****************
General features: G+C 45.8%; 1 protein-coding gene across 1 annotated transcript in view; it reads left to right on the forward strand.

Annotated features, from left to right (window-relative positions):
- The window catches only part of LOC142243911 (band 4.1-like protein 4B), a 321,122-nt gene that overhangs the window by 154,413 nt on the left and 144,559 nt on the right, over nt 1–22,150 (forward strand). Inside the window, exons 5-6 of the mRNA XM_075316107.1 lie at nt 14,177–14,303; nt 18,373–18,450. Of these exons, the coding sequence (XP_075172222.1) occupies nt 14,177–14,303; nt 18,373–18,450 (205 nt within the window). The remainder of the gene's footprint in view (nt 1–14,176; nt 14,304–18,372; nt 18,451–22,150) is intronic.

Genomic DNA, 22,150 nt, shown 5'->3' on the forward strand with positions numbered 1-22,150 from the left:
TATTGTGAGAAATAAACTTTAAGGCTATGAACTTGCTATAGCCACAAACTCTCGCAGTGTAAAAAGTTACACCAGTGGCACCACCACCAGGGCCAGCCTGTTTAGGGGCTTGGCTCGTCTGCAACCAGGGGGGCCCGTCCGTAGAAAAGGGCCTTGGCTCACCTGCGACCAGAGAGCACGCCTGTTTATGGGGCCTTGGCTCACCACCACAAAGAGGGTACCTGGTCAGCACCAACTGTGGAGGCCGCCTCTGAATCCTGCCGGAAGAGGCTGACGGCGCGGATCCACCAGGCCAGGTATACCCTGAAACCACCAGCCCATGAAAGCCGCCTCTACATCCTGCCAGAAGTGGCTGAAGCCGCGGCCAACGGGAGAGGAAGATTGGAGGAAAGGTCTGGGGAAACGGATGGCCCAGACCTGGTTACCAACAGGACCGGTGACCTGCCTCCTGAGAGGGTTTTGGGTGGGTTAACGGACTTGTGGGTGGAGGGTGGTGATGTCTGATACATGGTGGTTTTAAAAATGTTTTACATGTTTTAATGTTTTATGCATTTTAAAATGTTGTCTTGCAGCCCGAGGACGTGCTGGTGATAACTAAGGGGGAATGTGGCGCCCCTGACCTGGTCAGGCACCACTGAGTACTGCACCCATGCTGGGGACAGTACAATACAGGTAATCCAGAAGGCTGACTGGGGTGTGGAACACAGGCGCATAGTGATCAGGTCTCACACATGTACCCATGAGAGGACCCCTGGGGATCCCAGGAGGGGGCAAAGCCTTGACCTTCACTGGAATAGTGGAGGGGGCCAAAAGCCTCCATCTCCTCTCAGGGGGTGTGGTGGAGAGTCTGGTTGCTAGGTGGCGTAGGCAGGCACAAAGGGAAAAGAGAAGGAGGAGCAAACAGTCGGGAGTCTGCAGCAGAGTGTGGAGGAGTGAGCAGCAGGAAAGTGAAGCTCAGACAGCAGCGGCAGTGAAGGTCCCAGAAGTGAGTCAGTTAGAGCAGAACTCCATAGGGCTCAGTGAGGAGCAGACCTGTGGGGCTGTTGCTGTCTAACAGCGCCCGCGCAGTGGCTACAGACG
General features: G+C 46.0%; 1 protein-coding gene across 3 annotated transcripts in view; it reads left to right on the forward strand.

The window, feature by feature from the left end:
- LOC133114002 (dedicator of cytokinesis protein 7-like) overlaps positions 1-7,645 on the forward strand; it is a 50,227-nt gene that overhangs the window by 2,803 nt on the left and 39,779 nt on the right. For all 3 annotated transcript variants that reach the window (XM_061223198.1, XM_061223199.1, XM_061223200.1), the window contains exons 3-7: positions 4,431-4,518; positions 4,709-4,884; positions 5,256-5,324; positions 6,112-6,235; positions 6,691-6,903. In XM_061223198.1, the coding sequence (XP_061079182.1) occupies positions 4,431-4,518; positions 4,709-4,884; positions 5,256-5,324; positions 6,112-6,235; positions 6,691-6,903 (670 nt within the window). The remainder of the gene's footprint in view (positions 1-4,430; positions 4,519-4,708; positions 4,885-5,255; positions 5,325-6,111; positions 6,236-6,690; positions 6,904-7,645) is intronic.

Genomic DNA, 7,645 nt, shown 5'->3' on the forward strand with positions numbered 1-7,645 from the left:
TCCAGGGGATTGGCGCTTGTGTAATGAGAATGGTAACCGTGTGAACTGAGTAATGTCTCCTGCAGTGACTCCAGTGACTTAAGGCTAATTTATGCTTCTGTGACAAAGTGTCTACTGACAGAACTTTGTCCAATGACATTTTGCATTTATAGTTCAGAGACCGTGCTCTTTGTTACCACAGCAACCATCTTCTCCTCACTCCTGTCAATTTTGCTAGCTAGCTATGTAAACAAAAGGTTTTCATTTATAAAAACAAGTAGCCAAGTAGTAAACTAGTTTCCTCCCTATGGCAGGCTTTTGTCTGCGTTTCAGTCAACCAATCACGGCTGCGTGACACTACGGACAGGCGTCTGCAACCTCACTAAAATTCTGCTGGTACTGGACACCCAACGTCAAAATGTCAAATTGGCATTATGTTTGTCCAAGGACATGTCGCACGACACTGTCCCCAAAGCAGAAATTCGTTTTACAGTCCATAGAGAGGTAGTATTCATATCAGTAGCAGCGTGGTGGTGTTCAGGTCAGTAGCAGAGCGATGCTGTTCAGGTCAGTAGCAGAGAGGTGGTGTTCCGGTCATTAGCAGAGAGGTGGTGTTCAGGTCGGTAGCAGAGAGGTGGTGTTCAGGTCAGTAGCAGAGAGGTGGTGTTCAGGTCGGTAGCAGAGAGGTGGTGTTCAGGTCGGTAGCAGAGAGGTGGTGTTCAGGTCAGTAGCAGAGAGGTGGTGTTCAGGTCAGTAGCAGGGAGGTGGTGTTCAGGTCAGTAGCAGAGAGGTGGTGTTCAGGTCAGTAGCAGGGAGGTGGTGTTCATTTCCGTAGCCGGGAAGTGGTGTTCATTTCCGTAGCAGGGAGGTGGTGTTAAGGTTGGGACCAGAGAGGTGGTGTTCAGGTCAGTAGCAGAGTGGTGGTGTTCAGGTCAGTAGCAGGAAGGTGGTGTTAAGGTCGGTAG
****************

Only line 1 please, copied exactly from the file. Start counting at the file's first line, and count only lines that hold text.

General features: G+C 45.8%; 1 protein-coding gene across 1 annotated transcript in view; it reads left to right on the forward strand.